CTU president Jesse Sharkey, not running for re-election, refocuses on classroom

CHICAGO (WLS) -- Chicago Teachers Union President Jesse Sharkey will be returning his full attention to the classroom after announcing he will not seek re-election in the union.

Sharkey has been instrumental in building a movement that turned the CTU into a political powerhouse. For more than a decade he served union leadership roles. He was vice president to the late Karen Lewis and then became president in 2018. The former social studies teacher now says it's time to return to the classroom.

"It's a difficult job. It takes wear and tear. I've been doing it for a long and I'm ready to move on," Sharkey said.

He feels comfortable moving on with a list of accomplishments, including pension funding, bargaining rights, unionization of charter schools, an elected school board and social justice issues that have become the core of the union's cause.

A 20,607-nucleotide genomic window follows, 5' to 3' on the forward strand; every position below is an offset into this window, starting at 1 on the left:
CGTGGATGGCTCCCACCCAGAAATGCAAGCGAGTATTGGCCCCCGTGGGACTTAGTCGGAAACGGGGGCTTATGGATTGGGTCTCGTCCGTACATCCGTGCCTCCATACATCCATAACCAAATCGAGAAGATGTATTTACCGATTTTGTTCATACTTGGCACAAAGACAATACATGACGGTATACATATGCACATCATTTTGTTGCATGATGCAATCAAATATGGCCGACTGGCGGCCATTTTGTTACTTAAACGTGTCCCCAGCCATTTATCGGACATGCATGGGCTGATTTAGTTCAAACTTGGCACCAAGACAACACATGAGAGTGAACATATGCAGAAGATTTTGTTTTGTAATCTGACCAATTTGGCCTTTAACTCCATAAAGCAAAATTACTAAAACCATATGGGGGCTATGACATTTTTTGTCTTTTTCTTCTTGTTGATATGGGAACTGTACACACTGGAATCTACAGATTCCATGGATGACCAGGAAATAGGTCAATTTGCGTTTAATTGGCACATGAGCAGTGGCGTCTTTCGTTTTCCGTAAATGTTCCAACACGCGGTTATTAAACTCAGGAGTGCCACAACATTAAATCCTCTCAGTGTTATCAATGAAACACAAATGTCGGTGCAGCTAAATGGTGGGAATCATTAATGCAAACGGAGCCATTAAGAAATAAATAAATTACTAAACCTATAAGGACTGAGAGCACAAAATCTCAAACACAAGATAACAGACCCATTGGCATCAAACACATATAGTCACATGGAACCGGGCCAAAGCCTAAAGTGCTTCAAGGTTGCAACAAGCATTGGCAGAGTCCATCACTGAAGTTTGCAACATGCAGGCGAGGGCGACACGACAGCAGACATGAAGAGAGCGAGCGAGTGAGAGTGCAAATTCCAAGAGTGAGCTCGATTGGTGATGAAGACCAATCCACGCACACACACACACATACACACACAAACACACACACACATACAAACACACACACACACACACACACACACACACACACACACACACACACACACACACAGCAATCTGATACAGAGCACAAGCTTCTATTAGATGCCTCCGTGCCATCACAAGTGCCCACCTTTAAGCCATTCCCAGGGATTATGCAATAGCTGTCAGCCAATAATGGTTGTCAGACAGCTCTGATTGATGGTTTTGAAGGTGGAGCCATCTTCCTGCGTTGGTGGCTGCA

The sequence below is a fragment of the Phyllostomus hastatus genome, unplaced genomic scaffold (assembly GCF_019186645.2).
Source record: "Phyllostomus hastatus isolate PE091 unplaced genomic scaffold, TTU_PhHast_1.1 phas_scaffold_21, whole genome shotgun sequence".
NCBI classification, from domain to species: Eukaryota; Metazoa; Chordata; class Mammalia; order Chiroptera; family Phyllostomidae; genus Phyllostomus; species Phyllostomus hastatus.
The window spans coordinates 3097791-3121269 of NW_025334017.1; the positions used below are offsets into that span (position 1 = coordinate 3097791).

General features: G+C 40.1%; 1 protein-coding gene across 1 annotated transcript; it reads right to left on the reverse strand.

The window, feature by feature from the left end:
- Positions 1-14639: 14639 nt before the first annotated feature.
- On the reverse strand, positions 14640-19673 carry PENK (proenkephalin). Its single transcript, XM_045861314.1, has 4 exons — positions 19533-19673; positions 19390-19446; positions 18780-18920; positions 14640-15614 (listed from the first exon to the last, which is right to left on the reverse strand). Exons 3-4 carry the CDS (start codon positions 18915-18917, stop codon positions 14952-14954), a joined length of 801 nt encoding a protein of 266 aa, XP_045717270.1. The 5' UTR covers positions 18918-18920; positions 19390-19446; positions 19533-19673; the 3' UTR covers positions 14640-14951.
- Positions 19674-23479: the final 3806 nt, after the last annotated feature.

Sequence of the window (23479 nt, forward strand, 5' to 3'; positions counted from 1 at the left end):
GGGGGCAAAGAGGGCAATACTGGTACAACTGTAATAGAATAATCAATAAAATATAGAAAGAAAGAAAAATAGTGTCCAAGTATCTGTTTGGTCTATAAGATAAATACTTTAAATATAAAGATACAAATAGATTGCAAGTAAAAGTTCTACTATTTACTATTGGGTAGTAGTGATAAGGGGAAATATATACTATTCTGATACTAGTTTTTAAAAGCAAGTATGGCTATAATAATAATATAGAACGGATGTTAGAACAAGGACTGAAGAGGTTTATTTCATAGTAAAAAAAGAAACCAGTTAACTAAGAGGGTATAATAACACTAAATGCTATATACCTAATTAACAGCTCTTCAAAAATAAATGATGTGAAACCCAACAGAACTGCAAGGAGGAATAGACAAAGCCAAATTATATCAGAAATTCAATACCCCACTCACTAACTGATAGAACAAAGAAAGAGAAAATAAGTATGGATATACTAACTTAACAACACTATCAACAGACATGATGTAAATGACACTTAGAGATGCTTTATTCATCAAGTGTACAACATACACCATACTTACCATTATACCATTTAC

"We put in contract provisions for enforceable class size, for nurses and clinicians in every school by the end of the contract," He said.

But he admits his fight came with a cost.

"We struck in '12, there was a one day strike in '16 over funding, and there have been job actions around COVID," he said.

Many thought the job actions went too far and were disruptive to education, including Members First candidate Mary Esposito-Usterbowski, who is running for CTU president against current vice president Stacey Davis Gates.

"As Members First we want to work towards working with all stakeholders before we get to a strike," Esposito-Usterbowski said.

But labor experts say the job actions were successful.

"I think you can make the strong argument and that there was a positive outcome and that outcome would not have occurred without that action," said Bob Bruno, University of Illinois labor professor.

Sharkey's union also lost a few fights, including the closing of 50 schools.

Sharkey said he plans to stay involved in politics as a rank and file teacher, not as the mayor of Chicago, a position he calls another impossible job, though he didn't rule out the possibility of a future run.
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